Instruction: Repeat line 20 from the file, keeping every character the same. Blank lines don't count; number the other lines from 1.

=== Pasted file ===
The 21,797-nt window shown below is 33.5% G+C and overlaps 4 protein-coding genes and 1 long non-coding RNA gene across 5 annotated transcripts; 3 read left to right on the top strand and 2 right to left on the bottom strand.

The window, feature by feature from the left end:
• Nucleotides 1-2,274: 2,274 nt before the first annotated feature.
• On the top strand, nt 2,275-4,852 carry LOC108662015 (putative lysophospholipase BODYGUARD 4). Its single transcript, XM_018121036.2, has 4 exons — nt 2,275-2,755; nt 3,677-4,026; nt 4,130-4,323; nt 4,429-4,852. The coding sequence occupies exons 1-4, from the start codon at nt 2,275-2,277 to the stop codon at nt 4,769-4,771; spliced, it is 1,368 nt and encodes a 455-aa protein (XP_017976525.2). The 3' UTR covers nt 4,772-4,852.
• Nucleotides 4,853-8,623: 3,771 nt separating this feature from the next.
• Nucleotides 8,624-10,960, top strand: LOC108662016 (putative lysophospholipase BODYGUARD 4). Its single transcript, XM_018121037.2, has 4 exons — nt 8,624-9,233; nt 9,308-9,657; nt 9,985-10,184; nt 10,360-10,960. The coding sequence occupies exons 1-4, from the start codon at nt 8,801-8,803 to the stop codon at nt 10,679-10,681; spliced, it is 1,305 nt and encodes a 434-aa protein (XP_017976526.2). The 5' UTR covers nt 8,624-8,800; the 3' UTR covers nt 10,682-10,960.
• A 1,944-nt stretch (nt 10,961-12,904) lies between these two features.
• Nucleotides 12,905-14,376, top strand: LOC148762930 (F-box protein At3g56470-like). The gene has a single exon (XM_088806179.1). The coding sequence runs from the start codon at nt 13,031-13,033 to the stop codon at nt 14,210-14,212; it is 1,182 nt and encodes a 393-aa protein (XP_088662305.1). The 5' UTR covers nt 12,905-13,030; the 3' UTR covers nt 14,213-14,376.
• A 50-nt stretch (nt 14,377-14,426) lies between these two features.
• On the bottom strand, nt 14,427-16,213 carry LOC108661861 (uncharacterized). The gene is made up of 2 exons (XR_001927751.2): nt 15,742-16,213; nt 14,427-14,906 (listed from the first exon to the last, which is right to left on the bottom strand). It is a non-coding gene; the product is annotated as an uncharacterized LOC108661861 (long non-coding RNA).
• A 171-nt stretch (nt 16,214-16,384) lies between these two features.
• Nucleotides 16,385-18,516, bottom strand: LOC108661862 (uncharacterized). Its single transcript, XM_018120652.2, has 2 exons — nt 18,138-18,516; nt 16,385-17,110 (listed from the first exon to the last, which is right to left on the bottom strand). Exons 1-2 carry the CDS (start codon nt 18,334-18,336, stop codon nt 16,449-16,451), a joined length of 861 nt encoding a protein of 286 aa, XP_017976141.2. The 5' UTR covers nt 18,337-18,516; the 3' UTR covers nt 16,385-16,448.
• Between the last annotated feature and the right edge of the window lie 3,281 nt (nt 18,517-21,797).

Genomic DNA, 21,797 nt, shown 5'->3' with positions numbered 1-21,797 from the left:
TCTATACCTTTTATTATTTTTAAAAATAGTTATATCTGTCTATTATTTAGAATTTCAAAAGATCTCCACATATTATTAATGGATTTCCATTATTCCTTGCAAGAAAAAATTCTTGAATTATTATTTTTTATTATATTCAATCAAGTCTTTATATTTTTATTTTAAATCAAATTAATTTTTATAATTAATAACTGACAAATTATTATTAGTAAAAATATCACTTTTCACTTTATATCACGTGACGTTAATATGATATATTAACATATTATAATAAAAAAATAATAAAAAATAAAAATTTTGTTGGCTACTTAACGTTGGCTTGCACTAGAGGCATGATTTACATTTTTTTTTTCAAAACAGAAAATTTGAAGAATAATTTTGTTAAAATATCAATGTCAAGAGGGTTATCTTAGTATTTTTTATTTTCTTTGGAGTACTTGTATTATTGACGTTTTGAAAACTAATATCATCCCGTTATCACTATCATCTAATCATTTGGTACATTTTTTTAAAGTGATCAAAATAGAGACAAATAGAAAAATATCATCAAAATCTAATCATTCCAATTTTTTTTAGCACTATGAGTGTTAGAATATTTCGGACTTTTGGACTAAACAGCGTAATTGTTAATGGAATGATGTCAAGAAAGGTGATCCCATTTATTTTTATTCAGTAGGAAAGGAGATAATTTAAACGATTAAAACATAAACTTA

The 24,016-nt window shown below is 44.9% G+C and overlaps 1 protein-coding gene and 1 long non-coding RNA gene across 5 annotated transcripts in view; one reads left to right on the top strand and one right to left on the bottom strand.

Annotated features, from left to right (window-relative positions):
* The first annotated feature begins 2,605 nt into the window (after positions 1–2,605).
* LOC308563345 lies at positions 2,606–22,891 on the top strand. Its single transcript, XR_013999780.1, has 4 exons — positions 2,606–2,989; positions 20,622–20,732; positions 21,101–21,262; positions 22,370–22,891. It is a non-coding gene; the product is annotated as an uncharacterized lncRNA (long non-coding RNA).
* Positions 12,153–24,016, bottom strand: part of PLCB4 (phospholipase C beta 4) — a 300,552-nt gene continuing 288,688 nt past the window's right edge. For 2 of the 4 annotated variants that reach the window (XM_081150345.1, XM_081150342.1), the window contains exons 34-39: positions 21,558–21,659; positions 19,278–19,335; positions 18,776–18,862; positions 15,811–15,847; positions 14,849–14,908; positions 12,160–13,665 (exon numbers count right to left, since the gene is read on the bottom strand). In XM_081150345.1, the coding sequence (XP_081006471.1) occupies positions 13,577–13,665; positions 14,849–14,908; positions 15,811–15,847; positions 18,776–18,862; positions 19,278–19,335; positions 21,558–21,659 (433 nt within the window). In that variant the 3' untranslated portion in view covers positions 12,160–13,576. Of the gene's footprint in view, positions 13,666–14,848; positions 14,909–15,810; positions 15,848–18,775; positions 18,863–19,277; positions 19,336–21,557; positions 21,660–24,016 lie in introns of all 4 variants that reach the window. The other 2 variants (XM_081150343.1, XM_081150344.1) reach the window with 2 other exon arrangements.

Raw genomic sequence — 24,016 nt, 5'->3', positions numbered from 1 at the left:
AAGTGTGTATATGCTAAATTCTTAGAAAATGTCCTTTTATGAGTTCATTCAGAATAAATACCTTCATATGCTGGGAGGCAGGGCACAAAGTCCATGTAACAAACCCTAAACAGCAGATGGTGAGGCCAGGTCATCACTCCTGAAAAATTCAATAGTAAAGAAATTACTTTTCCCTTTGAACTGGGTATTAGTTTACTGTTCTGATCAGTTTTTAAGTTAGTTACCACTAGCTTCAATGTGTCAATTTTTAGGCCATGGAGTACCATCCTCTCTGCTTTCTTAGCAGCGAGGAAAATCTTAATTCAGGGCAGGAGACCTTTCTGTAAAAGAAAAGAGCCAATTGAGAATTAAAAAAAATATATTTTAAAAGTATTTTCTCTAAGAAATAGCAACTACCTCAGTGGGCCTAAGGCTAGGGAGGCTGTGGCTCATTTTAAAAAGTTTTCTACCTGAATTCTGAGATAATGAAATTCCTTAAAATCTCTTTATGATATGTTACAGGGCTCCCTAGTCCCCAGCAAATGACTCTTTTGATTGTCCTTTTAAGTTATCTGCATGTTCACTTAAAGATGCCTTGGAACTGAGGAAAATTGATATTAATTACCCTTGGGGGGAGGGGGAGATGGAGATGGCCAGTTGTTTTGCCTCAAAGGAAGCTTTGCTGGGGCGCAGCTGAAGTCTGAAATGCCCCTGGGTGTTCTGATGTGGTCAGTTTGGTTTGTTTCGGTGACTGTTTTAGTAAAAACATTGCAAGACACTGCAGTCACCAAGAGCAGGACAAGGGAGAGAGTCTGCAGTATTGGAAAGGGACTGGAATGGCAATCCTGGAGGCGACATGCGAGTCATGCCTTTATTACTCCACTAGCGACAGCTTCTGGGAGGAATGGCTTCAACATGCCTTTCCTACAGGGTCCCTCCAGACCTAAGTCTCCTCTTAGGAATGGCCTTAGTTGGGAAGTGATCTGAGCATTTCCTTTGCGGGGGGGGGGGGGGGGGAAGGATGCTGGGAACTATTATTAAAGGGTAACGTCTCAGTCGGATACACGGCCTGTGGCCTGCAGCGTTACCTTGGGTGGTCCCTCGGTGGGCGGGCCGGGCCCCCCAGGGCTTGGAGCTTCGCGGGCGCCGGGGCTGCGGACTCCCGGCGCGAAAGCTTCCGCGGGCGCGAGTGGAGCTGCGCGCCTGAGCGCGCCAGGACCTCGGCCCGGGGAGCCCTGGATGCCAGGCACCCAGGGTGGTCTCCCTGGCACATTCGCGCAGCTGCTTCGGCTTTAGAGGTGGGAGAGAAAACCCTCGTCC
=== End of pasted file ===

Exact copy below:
* Positions 12,153–24,016, bottom strand: part of PLCB4 (phospholipase C beta 4) — a 300,552-nt gene continuing 288,688 nt past the window's right edge. For 2 of the 4 annotated variants that reach the window (XM_081150345.1, XM_081150342.1), the window contains exons 34-39: positions 21,558–21,659; positions 19,278–19,335; positions 18,776–18,862; positions 15,811–15,847; positions 14,849–14,908; positions 12,160–13,665 (exon numbers count right to left, since the gene is read on the bottom strand). In XM_081150345.1, the coding sequence (XP_081006471.1) occupies positions 13,577–13,665; positions 14,849–14,908; positions 15,811–15,847; positions 18,776–18,862; positions 19,278–19,335; positions 21,558–21,659 (433 nt within the window). In that variant the 3' untranslated portion in view covers positions 12,160–13,576. Of the gene's footprint in view, positions 13,666–14,848; positions 14,909–15,810; positions 15,848–18,775; positions 18,863–19,277; positions 19,336–21,557; positions 21,660–24,016 lie in introns of all 4 variants that reach the window. The other 2 variants (XM_081150343.1, XM_081150344.1) reach the window with 2 other exon arrangements.